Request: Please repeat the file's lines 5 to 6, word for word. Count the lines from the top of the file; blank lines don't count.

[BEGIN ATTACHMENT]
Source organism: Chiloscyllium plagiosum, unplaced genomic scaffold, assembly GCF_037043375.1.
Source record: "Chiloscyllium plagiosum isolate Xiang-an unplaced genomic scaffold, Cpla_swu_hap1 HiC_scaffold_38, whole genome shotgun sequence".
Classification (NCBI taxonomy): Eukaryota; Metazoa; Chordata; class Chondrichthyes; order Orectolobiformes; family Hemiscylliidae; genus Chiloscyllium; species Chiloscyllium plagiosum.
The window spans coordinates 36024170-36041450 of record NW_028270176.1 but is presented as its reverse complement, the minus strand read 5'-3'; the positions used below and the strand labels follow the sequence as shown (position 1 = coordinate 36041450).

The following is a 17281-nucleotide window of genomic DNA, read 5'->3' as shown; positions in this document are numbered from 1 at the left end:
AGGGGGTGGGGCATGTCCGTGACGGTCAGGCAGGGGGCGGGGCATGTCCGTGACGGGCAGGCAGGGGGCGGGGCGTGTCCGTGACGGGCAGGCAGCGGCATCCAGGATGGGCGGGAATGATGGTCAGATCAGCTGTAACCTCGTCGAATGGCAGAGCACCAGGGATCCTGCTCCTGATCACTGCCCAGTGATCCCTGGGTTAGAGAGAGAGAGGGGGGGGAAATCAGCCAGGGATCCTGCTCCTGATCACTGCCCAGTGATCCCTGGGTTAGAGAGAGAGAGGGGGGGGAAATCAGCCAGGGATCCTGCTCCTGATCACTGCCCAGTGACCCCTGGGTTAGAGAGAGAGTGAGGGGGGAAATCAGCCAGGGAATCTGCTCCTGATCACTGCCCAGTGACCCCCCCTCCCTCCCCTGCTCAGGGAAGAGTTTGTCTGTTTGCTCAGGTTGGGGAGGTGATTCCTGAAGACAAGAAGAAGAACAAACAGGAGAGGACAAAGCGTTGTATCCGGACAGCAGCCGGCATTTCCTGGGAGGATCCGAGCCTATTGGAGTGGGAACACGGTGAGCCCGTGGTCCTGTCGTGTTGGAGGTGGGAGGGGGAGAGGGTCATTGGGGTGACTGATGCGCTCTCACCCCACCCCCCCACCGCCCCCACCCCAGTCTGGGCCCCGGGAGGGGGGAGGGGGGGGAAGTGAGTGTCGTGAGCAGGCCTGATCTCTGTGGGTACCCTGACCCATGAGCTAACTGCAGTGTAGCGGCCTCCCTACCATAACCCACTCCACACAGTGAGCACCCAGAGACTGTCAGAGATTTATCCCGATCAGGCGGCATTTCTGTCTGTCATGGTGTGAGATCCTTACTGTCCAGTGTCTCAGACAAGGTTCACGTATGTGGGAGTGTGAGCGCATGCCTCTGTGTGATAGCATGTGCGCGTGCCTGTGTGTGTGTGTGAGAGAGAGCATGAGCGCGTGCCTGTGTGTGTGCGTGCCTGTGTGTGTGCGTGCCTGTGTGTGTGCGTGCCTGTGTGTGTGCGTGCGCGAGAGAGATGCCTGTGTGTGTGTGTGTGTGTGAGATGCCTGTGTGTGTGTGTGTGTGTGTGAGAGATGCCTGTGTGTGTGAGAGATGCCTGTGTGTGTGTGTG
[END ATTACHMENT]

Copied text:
The following is a 17281-nucleotide window of genomic DNA, read 5'->3' as shown; positions in this document are numbered from 1 at the left end:
AGGGGGTGGGGCATGTCCGTGACGGTCAGGCAGGGGGCGGGGCATGTCCGTGACGGGCAGGCAGGGGGCGGGGCGTGTCCGTGACGGGCAGGCAGCGGCATCCAGGATGGGCGGGAATGATGGTCAGATCAGCTGTAACCTCGTCGAATGGCAGAGCACCAGGGATCCTGCTCCTGATCACTGCCCAGTGATCCCTGGGTTAGAGAGAGAGAGGGGGGGGAAATCAGCCAGGGATCCTGCTCCTGATCACTGCCCAGTGATCCCTGGGTTAGAGAGAGAGAGGGGGGGGAAATCAGCCAGGGATCCTGCTCCTGATCACTGCCCAGTGACCCCTGGGTTAGAGAGAGAGTGAGGGGGGAAATCAGCCAGGGAATCTGCTCCTGATCACTGCCCAGTGACCCCCCCTCCCTCCCCTGCTCAGGGAAGAGTTTGTCTGTTTGCTCAGGTTGGGGAGGTGATTCCTGAAGACAAGAAGAAGAACAAACAGGAGAGGACAAAGCGTTGTATCCGGACAGCAGCCGGCATTTCCTGGGAGGATCCGAGCCTATTGGAGTGGGAACACGGTGAGCCCGTGGTCCTGTCGTGTTGGAGGTGGGAGGGGGAGAGGGTCATTGGGGTGACTGATGCGCTCTCACCCCACCCCCCCACCGCCCCCACCCCAGTCTGGGCCCCGGGAGGGGGGAGGGGGGGGAAGTGAGTGTCGTGAGCAGGCCTGATCTCTGTGGGTACCCTGACCCATGAGCTAACTGCAGTGTAGCGGCCTCCCTACCATAACCCACTCCACACAGTGAGCACCCAGAGACTGTCAGAGATTTATCCCGATCAGGCGGCATTTCTGTCTGTCATGGTGTGAGATCCTTACTGTCCAGTGTCTCAGACAAGGTTCACGTATGTGGGAGTGTGAGCGCATGCCTCTGTGTGATAGCATGTGCGCGTGCCTGTGTGTGTGTGTGAGAGAGAGCATGAGCGCGTGCCTGTGTGTGTGCGTGCCTGTGTGTGTGCGTGCCTGTGTGTGTGCGTGCCTGTGTGTGTGCGTGCGCGAGAGAGATGCCTGTGTGTGTGTGTGTGTGTGAGATGCCTGTGTGTGTGTGTGTGTGTGTGAGAGATGCCTGTGTGTGTGAGAGATGCCTGTGTGTGTGTGTG